Why Do The Jets Hate Running Backs?

Debby Wong-US PRESSWIRE

The mysterious Jets aversion to drafting running backs.

The Rex Ryan Jets like to run the football.  That's not exactly a revelation.  Since Ryan took over the Jets in 2009 the offense has been heavily focused on the running game, with the notable exception of the 2011 Sanchez coming out party experiment gone awry.  As shown in the following chart, the Jets under Ryan have ranked in the top 20% of NFL teams in rushing attempts in four out of the five years Ryan has been head coach.

Year

Rushing Attempts NFL Rank



2013

5

2012

6

2011

16

2010

2

2009

1

Given the heavy emphasis on the running game, one might expect the Jets to spend a hefty number of their draft picks, and perhaps a good number of premium (rounds one through three) draft picks on running backs.  Somewhat surprisingly, that has not been the case.  In fact, going back past the Ryan era, all the way back to 2002, the Jets have in many ways been the NFL team least interested in drafting running backs.  What they have largely done instead has been to find veteran running backs to play a stopgap role for a couple of years, then move on to another.  Chris Johnson is just the latest iteration of this pattern.  As we can see from the following chart of the Jets leading rushers each year since 1998, in only three of the subsequent 16 seasons has the Jets leading rusher been a back originally drafted by the team.  In 2006, 4th round draft pick Leon Washington was the Jets' leading rusher.  In 2011 and 2012, Shonn Greene paced the Jets.  Neither back proved to be a carry the load, legitimate bell cow running back.  Every other year since 1998 a running back drafted or originally signed by another team was the Jets' leading rusher, and with Chris Johnson and Chris Ivory the two best backs on the 2014 Jets, that trend appears set to continue for at least another year or more.

Year

Jets Rushing Leader

.

2013

Ivory

2012

Greene

2011

Greene

2010

Tomlinson

2009

Jones

2008

Jones

2007

Jones

2006

Washington

2005

Martin

2004

Martin

2003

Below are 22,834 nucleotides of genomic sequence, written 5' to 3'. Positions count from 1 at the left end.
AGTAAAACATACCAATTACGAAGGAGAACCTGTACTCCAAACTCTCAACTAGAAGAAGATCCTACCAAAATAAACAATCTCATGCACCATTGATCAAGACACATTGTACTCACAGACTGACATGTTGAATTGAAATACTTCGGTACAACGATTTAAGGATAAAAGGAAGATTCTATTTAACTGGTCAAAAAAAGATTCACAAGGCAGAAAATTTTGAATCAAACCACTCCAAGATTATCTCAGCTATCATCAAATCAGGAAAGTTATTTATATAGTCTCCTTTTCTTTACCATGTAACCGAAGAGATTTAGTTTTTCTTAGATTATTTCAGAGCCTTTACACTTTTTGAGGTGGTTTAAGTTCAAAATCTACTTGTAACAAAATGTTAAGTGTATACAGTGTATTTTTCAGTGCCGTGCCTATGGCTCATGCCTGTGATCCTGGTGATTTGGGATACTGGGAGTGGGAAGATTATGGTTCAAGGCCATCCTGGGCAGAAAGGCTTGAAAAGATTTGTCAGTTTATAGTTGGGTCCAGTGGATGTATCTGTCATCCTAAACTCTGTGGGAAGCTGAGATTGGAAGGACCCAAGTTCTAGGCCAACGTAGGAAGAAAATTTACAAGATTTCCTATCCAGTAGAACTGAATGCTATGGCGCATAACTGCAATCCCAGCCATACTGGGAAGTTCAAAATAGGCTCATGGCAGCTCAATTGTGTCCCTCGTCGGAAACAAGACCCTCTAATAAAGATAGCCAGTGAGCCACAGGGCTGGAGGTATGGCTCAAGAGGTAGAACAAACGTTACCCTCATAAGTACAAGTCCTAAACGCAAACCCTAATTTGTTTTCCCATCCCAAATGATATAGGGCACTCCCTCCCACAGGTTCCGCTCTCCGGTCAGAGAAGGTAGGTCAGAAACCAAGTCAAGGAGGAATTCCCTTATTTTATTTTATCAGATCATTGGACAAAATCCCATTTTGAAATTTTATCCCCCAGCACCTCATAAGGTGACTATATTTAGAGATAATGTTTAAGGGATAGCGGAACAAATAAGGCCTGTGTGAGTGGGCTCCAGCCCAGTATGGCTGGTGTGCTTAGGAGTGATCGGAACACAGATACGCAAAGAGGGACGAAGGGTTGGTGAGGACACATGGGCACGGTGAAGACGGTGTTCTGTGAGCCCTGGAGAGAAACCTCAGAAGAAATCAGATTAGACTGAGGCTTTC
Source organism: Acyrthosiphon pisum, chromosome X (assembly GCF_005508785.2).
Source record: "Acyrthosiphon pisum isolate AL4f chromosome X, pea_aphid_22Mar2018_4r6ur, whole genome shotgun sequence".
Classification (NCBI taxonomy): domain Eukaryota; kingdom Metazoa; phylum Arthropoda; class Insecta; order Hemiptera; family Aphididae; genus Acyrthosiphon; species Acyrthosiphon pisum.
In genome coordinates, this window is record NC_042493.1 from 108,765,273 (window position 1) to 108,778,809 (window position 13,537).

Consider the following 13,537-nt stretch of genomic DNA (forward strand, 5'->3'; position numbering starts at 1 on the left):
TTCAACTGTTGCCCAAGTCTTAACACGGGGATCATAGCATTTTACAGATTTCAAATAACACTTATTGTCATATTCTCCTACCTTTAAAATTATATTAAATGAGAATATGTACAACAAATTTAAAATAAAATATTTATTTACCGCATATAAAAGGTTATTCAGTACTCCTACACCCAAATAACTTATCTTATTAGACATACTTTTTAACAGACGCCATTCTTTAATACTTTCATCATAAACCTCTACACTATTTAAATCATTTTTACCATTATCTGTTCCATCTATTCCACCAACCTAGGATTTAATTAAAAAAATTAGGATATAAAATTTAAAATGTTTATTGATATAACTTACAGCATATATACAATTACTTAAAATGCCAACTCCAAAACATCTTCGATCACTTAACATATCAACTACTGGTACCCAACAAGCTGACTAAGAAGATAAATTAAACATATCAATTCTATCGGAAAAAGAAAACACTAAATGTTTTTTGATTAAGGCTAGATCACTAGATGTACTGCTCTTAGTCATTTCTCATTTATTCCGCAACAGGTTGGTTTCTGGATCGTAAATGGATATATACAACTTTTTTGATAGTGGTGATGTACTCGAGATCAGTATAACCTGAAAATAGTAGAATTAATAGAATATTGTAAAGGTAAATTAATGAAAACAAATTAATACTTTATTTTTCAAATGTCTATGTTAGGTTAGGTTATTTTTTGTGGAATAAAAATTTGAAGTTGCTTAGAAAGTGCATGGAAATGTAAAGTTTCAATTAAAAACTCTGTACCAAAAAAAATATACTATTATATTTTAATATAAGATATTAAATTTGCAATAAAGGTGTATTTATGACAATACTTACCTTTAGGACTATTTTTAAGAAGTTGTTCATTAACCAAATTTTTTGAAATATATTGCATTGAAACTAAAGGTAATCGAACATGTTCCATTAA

Martin

2002

Martin

2001

Martin

2000

Martin

1999

Martin

1998

Martin

For whatever reason, the Jets just do not seem interested in finding a long term solution at running back through the draft.  Consider the last two years.  New GM, new scouts, new philosophy, right?  Not when it comes to drafting running backs.  The Jets are one of only four teams to draft zero running backs in each of the last two drafts.

Now consider the last 13 drafts, from 2002 through 2014.  As shown in the following chart, over that time frame only two NFL teams, New Orleans and Oakland, drafted fewer running backs than the Jets.  Of course, that fact may be a bit misleading, because the Jets did draft seven running backs over those 13 years, a number that, while it places the Jets in the bottom 30% of the league, it also is within shouting distance of the 10 teams tied for the most running backs drafted with 10.

Team

Total Draft Picks

BAL

10

CAR

10

CLE

10

DEN

10

DET

10

PHI

10

SF

10

TAM

10

TEN

10

WAS

10

AZ

9

CIN

9

MIA

9

PIT

9

BUF

8

GB

8

HOU

8

IND

8

JAX

8

KC

8

NYG

8

SD

8

STL

8

ATL

7

CHI

7

DAL

7

MIN

7

NE

7

NYJ

7

SEA

7

OAK

5

NO

3

Look a little closer, however, and the picture becomes much clearer; the Jets are on the extreme bottom of the NFL, a complete outlier, in terms of draft resources expended on running backs.  While it's true that the Jets spent seven picks on running backs in the last 13 drafts, the Jets are one of only four teams that spent only one premium pick (first three rounds) on a running back since 2002.  The Jets are also the only NFL team in that time to not spend a single first or second round pick on a running back.

Team

Premium Draft Picks

Highest Pick

DEN

6

1

DET

5

1

STL

5

1

TEN

5

1

CAR

4

1

CIN

4

1

CLE

4

1

PHI

4

2

SF

4

2

AZ

3

1

BUF

3

1

CHI

3

1

DAL

3

1

KC

3

1

MIA

3

1

MIN

3

1

NE

3

1

TAM

3

1

BAL

3

2

GB

3

2

HOU

3

2

ATL

2

1

IND

2

1

NO

2

1

OAK

2

1

PIT

2

1

JAX

2

2

SEA

2

2

NYG

1

1

SD

1

1

WAS

1

2

NYJ

1

3